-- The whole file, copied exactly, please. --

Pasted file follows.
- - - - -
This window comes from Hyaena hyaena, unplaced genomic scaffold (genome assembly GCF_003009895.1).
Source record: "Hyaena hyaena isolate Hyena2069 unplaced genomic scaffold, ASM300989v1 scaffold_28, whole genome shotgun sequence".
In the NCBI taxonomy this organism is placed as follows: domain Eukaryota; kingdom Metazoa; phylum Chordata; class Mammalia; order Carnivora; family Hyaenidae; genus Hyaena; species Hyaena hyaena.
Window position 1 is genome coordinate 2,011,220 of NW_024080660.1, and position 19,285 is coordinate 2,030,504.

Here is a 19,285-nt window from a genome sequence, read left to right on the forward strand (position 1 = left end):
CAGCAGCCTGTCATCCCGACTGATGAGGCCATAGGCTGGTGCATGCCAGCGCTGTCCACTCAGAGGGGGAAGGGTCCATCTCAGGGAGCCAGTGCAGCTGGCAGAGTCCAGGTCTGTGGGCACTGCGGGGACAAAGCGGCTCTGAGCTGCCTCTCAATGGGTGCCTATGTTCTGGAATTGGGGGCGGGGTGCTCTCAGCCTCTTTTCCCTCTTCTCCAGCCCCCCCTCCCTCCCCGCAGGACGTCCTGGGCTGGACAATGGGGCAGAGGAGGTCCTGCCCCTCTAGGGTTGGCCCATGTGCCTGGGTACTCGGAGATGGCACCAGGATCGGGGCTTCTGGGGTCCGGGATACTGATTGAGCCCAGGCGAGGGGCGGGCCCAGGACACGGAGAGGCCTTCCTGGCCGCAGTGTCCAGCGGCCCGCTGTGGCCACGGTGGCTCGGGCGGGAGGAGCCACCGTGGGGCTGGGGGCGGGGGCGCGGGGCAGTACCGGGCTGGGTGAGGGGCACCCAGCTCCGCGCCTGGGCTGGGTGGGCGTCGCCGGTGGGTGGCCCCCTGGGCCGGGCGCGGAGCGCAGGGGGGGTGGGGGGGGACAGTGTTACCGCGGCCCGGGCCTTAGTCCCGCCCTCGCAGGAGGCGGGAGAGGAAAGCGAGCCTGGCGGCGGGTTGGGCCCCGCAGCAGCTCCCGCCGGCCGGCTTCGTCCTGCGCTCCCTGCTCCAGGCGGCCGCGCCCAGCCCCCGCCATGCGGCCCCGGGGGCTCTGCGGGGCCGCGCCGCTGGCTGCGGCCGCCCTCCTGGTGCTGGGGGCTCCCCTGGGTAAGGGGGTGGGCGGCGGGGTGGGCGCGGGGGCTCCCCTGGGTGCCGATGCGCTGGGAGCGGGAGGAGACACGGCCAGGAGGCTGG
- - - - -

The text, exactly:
This window comes from Hyaena hyaena, unplaced genomic scaffold (genome assembly GCF_003009895.1).
Source record: "Hyaena hyaena isolate Hyena2069 unplaced genomic scaffold, ASM300989v1 scaffold_28, whole genome shotgun sequence".
In the NCBI taxonomy this organism is placed as follows: domain Eukaryota; kingdom Metazoa; phylum Chordata; class Mammalia; order Carnivora; family Hyaenidae; genus Hyaena; species Hyaena hyaena.
Window position 1 is genome coordinate 2,011,220 of NW_024080660.1, and position 19,285 is coordinate 2,030,504.

Here is a 19,285-nt window from a genome sequence, read left to right on the forward strand (position 1 = left end):
CAGCAGCCTGTCATCCCGACTGATGAGGCCATAGGCTGGTGCATGCCAGCGCTGTCCACTCAGAGGGGGAAGGGTCCATCTCAGGGAGCCAGTGCAGCTGGCAGAGTCCAGGTCTGTGGGCACTGCGGGGACAAAGCGGCTCTGAGCTGCCTCTCAATGGGTGCCTATGTTCTGGAATTGGGGGCGGGGTGCTCTCAGCCTCTTTTCCCTCTTCTCCAGCCCCCCCTCCCTCCCCGCAGGACGTCCTGGGCTGGACAATGGGGCAGAGGAGGTCCTGCCCCTCTAGGGTTGGCCCATGTGCCTGGGTACTCGGAGATGGCACCAGGATCGGGGCTTCTGGGGTCCGGGATACTGATTGAGCCCAGGCGAGGGGCGGGCCCAGGACACGGAGAGGCCTTCCTGGCCGCAGTGTCCAGCGGCCCGCTGTGGCCACGGTGGCTCGGGCGGGAGGAGCCACCGTGGGGCTGGGGGCGGGGGCGCGGGGCAGTACCGGGCTGGGTGAGGGGCACCCAGCTCCGCGCCTGGGCTGGGTGGGCGTCGCCGGTGGGTGGCCCCCTGGGCCGGGCGCGGAGCGCAGGGGGGGTGGGGGGGGACAGTGTTACCGCGGCCCGGGCCTTAGTCCCGCCCTCGCAGGAGGCGGGAGAGGAAAGCGAGCCTGGCGGCGGGTTGGGCCCCGCAGCAGCTCCCGCCGGCCGGCTTCGTCCTGCGCTCCCTGCTCCAGGCGGCCGCGCCCAGCCCCCGCCATGCGGCCCCGGGGGCTCTGCGGGGCCGCGCCGCTGGCTGCGGCCGCCCTCCTGGTGCTGGGGGCTCCCCTGGGTAAGGGGGTGGGCGGCGGGGTGGGCGCGGGGGCTCCCCTGGGTGCCGATGCGCTGGGAGCGGGAGGAGACACGGCCAGGAGGCTGG